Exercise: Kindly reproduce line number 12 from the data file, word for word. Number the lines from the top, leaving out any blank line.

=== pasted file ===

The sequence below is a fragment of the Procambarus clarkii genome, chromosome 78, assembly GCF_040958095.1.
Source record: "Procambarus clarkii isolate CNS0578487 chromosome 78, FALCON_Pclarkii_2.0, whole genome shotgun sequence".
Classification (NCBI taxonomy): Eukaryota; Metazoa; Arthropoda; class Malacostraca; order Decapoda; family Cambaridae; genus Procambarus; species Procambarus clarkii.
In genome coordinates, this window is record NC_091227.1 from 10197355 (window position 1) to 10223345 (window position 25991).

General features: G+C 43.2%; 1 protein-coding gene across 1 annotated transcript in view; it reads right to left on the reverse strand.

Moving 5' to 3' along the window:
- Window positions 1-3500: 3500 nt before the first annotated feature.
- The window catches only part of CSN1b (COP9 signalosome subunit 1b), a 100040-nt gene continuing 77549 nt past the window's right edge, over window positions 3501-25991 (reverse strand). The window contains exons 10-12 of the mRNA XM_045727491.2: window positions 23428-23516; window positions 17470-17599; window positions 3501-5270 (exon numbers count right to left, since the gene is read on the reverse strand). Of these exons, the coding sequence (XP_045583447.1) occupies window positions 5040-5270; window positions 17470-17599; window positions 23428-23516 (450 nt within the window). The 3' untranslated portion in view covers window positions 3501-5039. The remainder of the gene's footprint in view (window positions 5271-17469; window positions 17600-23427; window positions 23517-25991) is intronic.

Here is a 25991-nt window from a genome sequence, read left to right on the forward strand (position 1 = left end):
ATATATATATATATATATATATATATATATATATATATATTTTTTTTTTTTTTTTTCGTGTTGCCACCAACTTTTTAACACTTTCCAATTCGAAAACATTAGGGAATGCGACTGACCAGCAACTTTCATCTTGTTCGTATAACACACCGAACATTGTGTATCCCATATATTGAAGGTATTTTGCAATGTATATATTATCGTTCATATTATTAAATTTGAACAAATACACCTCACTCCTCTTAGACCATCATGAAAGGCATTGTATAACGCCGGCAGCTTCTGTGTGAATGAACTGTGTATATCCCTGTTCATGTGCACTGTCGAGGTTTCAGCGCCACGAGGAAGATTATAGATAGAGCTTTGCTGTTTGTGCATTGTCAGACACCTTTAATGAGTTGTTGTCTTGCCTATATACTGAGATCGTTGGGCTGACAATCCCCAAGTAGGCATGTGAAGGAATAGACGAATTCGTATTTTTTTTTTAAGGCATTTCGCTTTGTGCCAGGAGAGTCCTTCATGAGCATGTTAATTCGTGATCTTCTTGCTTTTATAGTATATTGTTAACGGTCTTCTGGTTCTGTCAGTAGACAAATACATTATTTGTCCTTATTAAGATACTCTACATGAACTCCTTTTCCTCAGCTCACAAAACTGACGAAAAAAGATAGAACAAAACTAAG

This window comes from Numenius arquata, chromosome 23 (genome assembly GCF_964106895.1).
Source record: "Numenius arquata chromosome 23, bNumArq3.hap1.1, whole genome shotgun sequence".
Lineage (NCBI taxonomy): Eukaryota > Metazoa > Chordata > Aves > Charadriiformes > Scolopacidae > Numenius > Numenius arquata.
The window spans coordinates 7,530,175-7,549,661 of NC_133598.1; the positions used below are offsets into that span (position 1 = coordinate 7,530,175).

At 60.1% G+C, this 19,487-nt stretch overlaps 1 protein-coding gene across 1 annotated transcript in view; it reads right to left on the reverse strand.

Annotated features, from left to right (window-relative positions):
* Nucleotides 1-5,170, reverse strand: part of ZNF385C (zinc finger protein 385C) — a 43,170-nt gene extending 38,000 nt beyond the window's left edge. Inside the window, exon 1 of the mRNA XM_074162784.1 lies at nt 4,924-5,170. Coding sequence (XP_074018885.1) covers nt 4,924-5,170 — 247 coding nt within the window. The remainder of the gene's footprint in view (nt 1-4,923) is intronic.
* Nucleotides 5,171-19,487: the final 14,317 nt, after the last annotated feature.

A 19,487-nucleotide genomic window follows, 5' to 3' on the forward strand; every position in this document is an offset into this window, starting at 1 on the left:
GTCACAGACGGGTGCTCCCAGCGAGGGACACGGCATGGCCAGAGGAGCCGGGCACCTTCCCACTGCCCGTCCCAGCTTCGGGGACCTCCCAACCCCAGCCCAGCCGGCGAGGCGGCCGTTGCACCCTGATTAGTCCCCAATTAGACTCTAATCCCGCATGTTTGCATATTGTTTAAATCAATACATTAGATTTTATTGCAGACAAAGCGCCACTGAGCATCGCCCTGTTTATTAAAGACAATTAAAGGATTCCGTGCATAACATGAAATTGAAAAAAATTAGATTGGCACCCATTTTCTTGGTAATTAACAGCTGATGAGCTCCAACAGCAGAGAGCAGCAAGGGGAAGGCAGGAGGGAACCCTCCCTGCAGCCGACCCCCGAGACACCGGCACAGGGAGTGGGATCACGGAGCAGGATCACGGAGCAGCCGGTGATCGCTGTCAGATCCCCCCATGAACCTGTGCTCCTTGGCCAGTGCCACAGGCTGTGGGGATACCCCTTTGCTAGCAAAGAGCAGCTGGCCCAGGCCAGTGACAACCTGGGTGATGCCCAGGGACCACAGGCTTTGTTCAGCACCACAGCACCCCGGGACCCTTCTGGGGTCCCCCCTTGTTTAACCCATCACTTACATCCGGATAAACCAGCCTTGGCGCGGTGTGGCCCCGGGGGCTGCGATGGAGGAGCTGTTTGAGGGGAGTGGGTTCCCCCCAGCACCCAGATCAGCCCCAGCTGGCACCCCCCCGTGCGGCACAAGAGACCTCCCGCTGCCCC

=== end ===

Source record: "Numenius arquata chromosome 23, bNumArq3.hap1.1, whole genome shotgun sequence".